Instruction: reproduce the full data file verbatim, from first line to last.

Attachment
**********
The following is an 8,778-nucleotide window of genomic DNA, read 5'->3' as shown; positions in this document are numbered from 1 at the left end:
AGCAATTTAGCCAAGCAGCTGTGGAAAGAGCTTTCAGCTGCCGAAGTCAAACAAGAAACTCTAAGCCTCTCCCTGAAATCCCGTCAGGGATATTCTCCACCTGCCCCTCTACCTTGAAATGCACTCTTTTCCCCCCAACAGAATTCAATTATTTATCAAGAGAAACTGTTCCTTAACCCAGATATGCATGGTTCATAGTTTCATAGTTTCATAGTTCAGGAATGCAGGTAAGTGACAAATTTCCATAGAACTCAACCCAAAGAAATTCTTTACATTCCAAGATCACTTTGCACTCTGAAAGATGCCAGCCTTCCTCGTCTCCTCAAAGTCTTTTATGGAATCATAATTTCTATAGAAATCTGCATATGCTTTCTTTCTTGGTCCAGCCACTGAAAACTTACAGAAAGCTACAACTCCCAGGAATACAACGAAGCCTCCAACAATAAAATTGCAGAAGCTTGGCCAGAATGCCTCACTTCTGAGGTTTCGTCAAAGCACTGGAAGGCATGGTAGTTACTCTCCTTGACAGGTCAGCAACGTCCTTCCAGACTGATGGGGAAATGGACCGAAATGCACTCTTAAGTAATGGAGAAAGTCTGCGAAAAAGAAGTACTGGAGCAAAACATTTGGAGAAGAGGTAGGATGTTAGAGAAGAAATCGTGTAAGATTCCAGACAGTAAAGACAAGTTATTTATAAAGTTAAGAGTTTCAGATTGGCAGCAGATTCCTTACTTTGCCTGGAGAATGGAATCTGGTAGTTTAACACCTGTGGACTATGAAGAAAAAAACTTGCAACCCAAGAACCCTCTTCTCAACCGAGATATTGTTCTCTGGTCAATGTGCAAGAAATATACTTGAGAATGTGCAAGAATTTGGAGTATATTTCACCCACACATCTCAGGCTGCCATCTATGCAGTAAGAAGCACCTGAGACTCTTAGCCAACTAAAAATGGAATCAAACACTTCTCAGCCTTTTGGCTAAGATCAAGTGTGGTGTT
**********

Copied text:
The following is an 8,778-nucleotide window of genomic DNA, read 5'->3' as shown; positions in this document are numbered from 1 at the left end:
AGCAATTTAGCCAAGCAGCTGTGGAAAGAGCTTTCAGCTGCCGAAGTCAAACAAGAAACTCTAAGCCTCTCCCTGAAATCCCGTCAGGGATATTCTCCACCTGCCCCTCTACCTTGAAATGCACTCTTTTCCCCCCAACAGAATTCAATTATTTATCAAGAGAAACTGTTCCTTAACCCAGATATGCATGGTTCATAGTTTCATAGTTTCATAGTTCAGGAATGCAGGTAAGTGACAAATTTCCATAGAACTCAACCCAAAGAAATTCTTTACATTCCAAGATCACTTTGCACTCTGAAAGATGCCAGCCTTCCTCGTCTCCTCAAAGTCTTTTATGGAATCATAATTTCTATAGAAATCTGCATATGCTTTCTTTCTTGGTCCAGCCACTGAAAACTTACAGAAAGCTACAACTCCCAGGAATACAACGAAGCCTCCAACAATAAAATTGCAGAAGCTTGGCCAGAATGCCTCACTTCTGAGGTTTCGTCAAAGCACTGGAAGGCATGGTAGTTACTCTCCTTGACAGGTCAGCAACGTCCTTCCAGACTGATGGGGAAATGGACCGAAATGCACTCTTAAGTAATGGAGAAAGTCTGCGAAAAAGAAGTACTGGAGCAAAACATTTGGAGAAGAGGTAGGATGTTAGAGAAGAAATCGTGTAAGATTCCAGACAGTAAAGACAAGTTATTTATAAAGTTAAGAGTTTCAGATTGGCAGCAGATTCCTTACTTTGCCTGGAGAATGGAATCTGGTAGTTTAACACCTGTGGACTATGAAGAAAAAAACTTGCAACCCAAGAACCCTCTTCTCAACCGAGATATTGTTCTCTGGTCAATGTGCAAGAAATATACTTGAGAATGTGCAAGAATTTGGAGTATATTTCACCCACACATCTCAGGCTGCCATCTATGCAGTAAGAAGCACCTGAGACTCTTAGCCAACTAAAAATGGAATCAAACACTTCTCAGCCTTTTGGCTAAGATCAAGTGTGGTGTT